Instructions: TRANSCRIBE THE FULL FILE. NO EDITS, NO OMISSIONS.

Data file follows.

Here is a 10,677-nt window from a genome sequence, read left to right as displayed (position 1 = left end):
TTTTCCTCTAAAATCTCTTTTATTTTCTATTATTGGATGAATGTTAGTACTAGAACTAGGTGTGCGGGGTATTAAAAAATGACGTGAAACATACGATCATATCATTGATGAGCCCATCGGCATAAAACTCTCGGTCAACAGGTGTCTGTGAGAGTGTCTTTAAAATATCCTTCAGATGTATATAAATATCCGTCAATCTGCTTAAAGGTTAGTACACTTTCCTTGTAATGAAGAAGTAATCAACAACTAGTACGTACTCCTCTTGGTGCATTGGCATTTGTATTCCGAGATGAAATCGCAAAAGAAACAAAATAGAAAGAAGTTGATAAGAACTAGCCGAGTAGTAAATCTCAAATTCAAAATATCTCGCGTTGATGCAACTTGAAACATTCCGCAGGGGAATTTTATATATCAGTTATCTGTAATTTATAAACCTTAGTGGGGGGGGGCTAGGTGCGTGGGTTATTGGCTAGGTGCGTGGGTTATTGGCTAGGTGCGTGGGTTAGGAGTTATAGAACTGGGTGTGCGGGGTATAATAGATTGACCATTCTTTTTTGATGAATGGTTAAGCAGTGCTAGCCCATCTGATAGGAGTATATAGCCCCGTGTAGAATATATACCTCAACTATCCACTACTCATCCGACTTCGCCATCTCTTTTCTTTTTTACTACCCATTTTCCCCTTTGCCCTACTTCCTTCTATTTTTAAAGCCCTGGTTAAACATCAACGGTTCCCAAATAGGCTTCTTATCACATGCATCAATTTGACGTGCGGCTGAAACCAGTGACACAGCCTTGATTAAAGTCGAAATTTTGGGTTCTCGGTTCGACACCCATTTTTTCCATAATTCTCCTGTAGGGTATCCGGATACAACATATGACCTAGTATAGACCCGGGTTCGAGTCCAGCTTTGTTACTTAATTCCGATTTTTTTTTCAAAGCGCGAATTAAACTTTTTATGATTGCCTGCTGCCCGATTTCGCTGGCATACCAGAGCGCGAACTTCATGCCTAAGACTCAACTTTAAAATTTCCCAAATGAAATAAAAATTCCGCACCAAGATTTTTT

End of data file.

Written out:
Here is a 10,677-nt window from a genome sequence, read left to right as displayed (position 1 = left end):
TTTTCCTCTAAAATCTCTTTTATTTTCTATTATTGGATGAATGTTAGTACTAGAACTAGGTGTGCGGGGTATTAAAAAATGACGTGAAACATACGATCATATCATTGATGAGCCCATCGGCATAAAACTCTCGGTCAACAGGTGTCTGTGAGAGTGTCTTTAAAATATCCTTCAGATGTATATAAATATCCGTCAATCTGCTTAAAGGTTAGTACACTTTCCTTGTAATGAAGAAGTAATCAACAACTAGTACGTACTCCTCTTGGTGCATTGGCATTTGTATTCCGAGATGAAATCGCAAAAGAAACAAAATAGAAAGAAGTTGATAAGAACTAGCCGAGTAGTAAATCTCAAATTCAAAATATCTCGCGTTGATGCAACTTGAAACATTCCGCAGGGGAATTTTATATATCAGTTATCTGTAATTTATAAACCTTAGTGGGGGGGGGCTAGGTGCGTGGGTTATTGGCTAGGTGCGTGGGTTATTGGCTAGGTGCGTGGGTTAGGAGTTATAGAACTGGGTGTGCGGGGTATAATAGATTGACCATTCTTTTTTGATGAATGGTTAAGCAGTGCTAGCCCATCTGATAGGAGTATATAGCCCCGTGTAGAATATATACCTCAACTATCCACTACTCATCCGACTTCGCCATCTCTTTTCTTTTTTACTACCCATTTTCCCCTTTGCCCTACTTCCTTCTATTTTTAAAGCCCTGGTTAAACATCAACGGTTCCCAAATAGGCTTCTTATCACATGCATCAATTTGACGTGCGGCTGAAACCAGTGACACAGCCTTGATTAAAGTCGAAATTTTGGGTTCTCGGTTCGACACCCATTTTTTCCATAATTCTCCTGTAGGGTATCCGGATACAACATATGACCTAGTATAGACCCGGGTTCGAGTCCAGCTTTGTTACTTAATTCCGATTTTTTTTTCAAAGCGCGAATTAAACTTTTTATGATTGCCTGCTGCCCGATTTCGCTGGCATACCAGAGCGCGAACTTCATGCCTAAGACTCAACTTTAAAATTTCCCAAATGAAATAAAAATTCCGCACCAAGATTTTTT